Rolle in a Class by Himself

Originally Published: June 13, 2005
By Henry Gola | Scouts, Inc.

Named The Star-Ledger's 2004 New Jersey prep defensive player of the year, defensive back Myron Rolle of the Hun School of Princeton has accomplished a lot in high school.

"If you saw his course load, you'd freak out," Hun School football coach Dave Dudeck said. "He was taking classes as a sophomore that honors seniors didn't want to touch."

After ESPN named him the top defensive junior in the country last year, Myron set his sights on some lofty collegiate goals as well.

"I want to major in microbiology, maybe psychology too, graduate in three years," Myron said. "I need to set myself up for med school."

No, Rolle is not your ordinary teenage football recruit. Even with 57 football scholarships on the table, the Web site Rolle maintains (www.myronrolle.net) lists his academic achievements, such as going to the National Youth Leadership Forum on Medicine in New Orleans or playing the lead in "Fiddler on the Roof," ahead of his numerous feats on the football field.

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"He never sacrifices academics," Hun School athletics director Bill Quirk said. "If he doesn't understand something in the classroom, he'll stay late and get the answers he needs and be late for practice."

A straight-A student, Rolle says he tries to pattern himself after former Vikings running back Robert Smith.

"He [Smith] told his coach at Ohio State he would quit football if they didn't let him take a science lab course that conflicted with practice," Rolle said.

Myron's unique and refreshing perspective was learned as the youngest of five brothers in a very close family. Father Whitney, mother Beverly and brothers Marchant (33), Marvis (29), Mordecai (27) and McKinley (20) always stressed the importance of academics before athletics.

"I attribute all of my success to them," Myron said. "My older brother [Marchant], he's like a second father to me. And McKinley, he's my best friend.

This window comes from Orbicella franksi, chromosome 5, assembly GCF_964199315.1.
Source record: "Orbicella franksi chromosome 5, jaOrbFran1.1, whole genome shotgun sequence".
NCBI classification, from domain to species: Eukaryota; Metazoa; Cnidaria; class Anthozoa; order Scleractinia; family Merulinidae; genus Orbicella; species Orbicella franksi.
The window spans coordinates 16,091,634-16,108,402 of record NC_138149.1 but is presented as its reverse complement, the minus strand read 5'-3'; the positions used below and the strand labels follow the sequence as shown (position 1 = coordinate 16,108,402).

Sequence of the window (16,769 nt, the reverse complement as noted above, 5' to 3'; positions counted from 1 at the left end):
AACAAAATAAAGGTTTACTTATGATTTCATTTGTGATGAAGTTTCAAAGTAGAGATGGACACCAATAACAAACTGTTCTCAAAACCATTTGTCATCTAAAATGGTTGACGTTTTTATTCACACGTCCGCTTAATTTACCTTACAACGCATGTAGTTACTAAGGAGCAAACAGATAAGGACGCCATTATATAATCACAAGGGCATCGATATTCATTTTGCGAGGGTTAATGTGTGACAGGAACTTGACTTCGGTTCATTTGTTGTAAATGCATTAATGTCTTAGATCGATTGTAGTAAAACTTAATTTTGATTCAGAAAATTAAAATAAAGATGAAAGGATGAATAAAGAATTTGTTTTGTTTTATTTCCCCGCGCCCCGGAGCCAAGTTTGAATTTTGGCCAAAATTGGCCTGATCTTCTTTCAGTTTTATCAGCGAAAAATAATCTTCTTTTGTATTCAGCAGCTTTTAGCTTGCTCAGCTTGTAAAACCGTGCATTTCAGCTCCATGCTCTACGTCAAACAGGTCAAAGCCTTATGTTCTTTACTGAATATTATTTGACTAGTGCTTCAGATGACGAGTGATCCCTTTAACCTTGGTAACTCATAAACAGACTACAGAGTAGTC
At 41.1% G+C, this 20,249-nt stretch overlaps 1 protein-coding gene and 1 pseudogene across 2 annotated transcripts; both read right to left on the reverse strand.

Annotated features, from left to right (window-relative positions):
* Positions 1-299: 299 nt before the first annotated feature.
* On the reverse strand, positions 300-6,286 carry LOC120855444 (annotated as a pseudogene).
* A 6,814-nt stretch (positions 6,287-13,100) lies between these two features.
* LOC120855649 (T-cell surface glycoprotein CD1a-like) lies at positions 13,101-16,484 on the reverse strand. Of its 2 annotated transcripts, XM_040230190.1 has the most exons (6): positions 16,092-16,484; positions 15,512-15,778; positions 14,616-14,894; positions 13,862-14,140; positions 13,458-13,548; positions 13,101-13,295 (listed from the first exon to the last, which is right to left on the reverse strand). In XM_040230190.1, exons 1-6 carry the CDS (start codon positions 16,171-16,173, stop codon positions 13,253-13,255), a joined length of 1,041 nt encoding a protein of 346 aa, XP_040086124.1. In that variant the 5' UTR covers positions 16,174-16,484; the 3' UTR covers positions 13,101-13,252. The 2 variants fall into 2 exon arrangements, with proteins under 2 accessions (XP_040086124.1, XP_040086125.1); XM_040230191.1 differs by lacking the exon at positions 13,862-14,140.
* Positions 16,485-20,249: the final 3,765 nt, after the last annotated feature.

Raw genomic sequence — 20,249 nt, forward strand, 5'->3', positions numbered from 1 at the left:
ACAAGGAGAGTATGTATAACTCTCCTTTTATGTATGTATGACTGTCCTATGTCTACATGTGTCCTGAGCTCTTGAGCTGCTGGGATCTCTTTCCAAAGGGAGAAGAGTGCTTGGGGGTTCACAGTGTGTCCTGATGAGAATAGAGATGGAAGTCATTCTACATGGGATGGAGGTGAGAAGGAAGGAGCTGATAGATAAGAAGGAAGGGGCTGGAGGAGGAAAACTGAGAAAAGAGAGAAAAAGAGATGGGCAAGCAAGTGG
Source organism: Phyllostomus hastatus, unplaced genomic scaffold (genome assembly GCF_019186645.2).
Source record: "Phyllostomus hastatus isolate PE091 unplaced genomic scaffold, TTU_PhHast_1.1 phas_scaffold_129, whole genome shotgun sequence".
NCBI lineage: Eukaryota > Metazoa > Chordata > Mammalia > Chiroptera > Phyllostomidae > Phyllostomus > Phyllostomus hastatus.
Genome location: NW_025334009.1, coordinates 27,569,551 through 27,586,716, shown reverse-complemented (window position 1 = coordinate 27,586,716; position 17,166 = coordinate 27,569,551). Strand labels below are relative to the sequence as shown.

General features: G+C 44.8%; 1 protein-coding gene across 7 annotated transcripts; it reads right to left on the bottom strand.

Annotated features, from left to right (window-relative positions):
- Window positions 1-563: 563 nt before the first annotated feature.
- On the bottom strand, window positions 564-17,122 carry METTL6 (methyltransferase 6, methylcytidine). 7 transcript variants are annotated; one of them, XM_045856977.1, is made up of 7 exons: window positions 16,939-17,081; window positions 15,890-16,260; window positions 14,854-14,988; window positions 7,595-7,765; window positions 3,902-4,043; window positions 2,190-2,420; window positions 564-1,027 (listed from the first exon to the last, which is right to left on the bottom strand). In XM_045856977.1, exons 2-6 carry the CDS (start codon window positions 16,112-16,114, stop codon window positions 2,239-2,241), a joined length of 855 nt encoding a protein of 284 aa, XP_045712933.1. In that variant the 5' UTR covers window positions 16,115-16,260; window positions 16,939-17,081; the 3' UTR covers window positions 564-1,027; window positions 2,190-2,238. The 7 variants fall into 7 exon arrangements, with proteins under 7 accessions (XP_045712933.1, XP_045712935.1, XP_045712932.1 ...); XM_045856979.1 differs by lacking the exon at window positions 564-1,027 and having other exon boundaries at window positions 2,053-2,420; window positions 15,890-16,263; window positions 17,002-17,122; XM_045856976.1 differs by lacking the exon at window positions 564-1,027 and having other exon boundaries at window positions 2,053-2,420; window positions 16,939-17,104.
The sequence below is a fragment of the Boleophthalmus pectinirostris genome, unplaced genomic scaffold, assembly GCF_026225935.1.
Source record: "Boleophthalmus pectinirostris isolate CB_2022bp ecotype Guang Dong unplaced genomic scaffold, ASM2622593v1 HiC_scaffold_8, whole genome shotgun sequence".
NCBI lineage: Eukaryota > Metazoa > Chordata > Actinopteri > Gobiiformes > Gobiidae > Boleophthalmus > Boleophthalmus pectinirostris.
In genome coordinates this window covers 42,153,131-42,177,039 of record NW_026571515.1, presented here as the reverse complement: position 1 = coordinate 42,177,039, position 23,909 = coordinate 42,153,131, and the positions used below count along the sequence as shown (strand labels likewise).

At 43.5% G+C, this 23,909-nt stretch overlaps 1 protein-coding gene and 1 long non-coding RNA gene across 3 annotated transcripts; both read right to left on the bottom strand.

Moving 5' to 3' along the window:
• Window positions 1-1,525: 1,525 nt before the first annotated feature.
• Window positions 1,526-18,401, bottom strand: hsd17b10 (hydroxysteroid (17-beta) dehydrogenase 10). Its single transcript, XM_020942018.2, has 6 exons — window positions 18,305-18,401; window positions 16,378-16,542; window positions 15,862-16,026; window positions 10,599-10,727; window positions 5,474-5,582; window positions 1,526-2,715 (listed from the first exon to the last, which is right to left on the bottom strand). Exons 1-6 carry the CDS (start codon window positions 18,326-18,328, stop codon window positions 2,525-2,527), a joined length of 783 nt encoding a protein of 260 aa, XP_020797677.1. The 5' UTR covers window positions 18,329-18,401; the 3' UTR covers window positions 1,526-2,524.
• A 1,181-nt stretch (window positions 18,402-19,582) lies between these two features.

"We talk every night about everything from school, to dealing with the media, to the pressure that's going to come with me playing big-time college football."

Myron's brothers also gave him hands-on experience in football. Mordecai used to take McKinley and Myron to a local park or parking lot in their hometown of Galloway, N.J., to teach them the intricacies of the game.

"I always had to step my game up a notch with them," Myron said. "I got beat up a little, but I learned from them in seventh grade what kids didn't get to experience until high school."

Says brother McKinley, "We competed against each other and pushed each other. He was smart and learned how to run routes, learned how to run a post flag or a straight fly.

"I used to be pretty good back then, but Myron was just as good or better. He was better than most of the kids my age."

The instincts Rolle picked up in those workouts prepared him to play what he calls a "rover back" position on defense. He can line up anywhere on the field – from defensive end to corner to strong safety – with his responsibilities changing at each position.

"I learn the positions and I study the film, so the coaches know I'm pretty prepared," he said.

"We give him freedom that I've never given anyone in 17 years of coaching," Dudeck said. "They say let your playmakers make plays, and that's what we do with Myron."

This summer, Myron and McKinley will again train together near home and continue to work with speed guru Paul Fetter, who has trained defensive backs Samari Rolle of the Baltimore Ravens (no immediate relation, though McKinley says he may be a distant cousin) and Pete Hunter of the Dallas Cowboys.

And of course, Myron will continue to soak up McKinley's advice on the recruiting process.

"I've told him to stay humble, and to go a college that fits him," McKinley said.

It would be hard for anyone to stay humble after what happened when Myron and McKinley visited USC the weekend of the Trojans' game with Notre Dame. After the 41-10 USC victory, the two brothers were walking in the tunnel underneath the L.A. Coliseum.

"The whole student section was chanting my name. I didn't have a jersey on or anything that said who I was," Myron said. "I mean I was just a kid from New Jersey. It was amazing. I started smiling."

But it wasn't the chants that Myron remembers most fondly.

"I looked over, and I saw my brother smiling too," he said. "That made my night."

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